Friday, 9 April 2010

Leaders' Wives

I've known the Sam Cams of this world for many years; they're usually married to chums, and live in Richmond, or Twickenham. Apart from social occasions, you usually only see them when you open a sleep encrusted eye to realise in a flood of existential angst that you're sleeping on their sofa after a night out with their husband. As they open curtains and windows to expel the frowsty debauch stench, your best tactic is to groan. The best of them will bring you a pint of cold orange juice, and prevent their infant offspring from poking you with kitchen implements. Inevitably you will ask "Did we make much noise when we got in last night?" to which the faux-chilled response will be "No, not after you found the right house" or similar. You see, Sam Cams accept that their men need a decent binge from time to time and the occasional tenancy of their sofa is an acceptable price to pay.

I'm far less certain about Sarah Brown. She has something of a look in her that would give me second thoughts about leaving sharp knives about. Classwise, I can't place her; she's like the Scots, who also can't be defined in English class terms. I can imagine her gutting herring in Hull more easily than I can see her chairing an ad agency business development meeting in Golden Square. She would look natural in tartan and scary in orange. I really wouldn't like to wake up on Sarah's sofa.

I presume Nick Clegg is married but can't be bothered to look it up. I've never seen a picture or footage of his wife. However, she'd be a strange woman indeed if she didn't mutter 'Thirty boy!" from time to time.

There you have it.


Anonymous said...

Sarah Brown was born in England, spent her early years in Tanzania, went to school in university and England, founded a company in England and has lived all of her life in England.

If you can't fit her into the English class system, maybe it's because the idea of a class system is flawed from the start. It's also worth remembering that the middle-class wives of your middle-class friends are unlikely to have baronets for a father, as SamCam has, and to be a direct descendant of Charles II, as SamCam is.

You're not really talking about the vagaries of the English clas system at all, R. What you're really talking about is the way that modern metropolitan culture is such that once you make a certain amount of money p.a. (or marry someone who does so) you become part of a dull, grey and painfully bland melange all living within a couple of miles of each other in the faux-bo parts of London.

The distinct cultures (whether based on class, religion, race, religion, Morris Dancing or anything else) of these islands are being erased in favour of this inoffensive stands-for-nothing rootless Notting Hill pseudo-cultural alloy.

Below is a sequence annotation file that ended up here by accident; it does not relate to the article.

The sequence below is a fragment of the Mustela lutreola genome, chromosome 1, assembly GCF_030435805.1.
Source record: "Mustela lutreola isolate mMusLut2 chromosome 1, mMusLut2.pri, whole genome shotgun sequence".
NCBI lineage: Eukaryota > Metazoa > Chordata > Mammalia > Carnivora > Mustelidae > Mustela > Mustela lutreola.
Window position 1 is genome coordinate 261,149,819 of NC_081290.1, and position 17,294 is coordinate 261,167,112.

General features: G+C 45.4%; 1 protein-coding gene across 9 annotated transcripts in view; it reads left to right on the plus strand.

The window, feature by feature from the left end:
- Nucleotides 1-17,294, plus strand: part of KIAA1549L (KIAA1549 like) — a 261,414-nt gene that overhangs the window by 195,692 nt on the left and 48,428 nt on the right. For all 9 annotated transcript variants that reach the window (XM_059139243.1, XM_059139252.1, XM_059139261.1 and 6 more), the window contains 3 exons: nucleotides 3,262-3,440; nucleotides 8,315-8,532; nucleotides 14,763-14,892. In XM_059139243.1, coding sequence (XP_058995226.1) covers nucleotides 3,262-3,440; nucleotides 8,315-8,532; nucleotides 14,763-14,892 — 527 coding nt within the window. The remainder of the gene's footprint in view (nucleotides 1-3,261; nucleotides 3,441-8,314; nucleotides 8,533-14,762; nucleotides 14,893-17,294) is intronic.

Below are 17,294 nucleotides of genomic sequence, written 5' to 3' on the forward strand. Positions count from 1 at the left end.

Tamianne said...

As someone who is from a very complicated background in terms of class, who grew up in the epicentre of Essex, but worked with mostly upper middle class people. I would say that there are vile women you wouldn’t trust with knives on both sides of the class divide, so wouldn’t associate this with class. About whose sofa you’d like to wake up on – I think it all depends on who you’ve mixed with, who you’re used to and even more importantly whether or not you have been accepted by them and treated as an equal.
Due to having been from such a mixed class background I was called a ‘snob’ at the comprehensive school I attended, but also usually not fully accepted into the cliques formed by the upper middle classes where I’ve worked. Having said all that I think that after initial suspicion I am usually accepted by working class people, but probably not so often by the middle classes. I think that’s why most of my friends are foreign or working class. I do have one upper middle class friend, she’s slightly nuts (in a good way) and very much a free thinker, which I think helps. She still leaves me to say the dreaded phrase ‘Where is the toilet?’ when in a cafĂ© with foreign staff who don’t understand ‘lavatory’, so even she has some prejudices.
To return to the subject of the sofa, due to my own experiences I think to be honest I’d rather wake up on one belonging to a fisherman from Hull than the son of an aristocrat’s. The fisherman would probably be more like the boys I went to school with. I imagine that the working class one would make me a nice cup of tea and have a genuine two way chat. Whereas the son of the aristocrat might tell me an anecdote before dismissing me. Yes, I know I'm over-generalising here, but it's just to make the point.

To change the subject a bit, I saw a bit of SamCam the other day and found it interesting that she doesn't speak with an RP accent, she seems to have adopted what linguists seem to be calling 'estuary English'. I used to think that this was just a south Essex/Kent accent, but they're using it to refer to this non-regional accent used by the middle classes when they want to 'slum it' (Michael Gove's words) and the working classes who have become more socially mobile. Maybe it's part of this 'pseudo-cultural alloy' that Anonymous is referring to.

P.S. Nick Clegg's wife is quite glamorous and Spanish.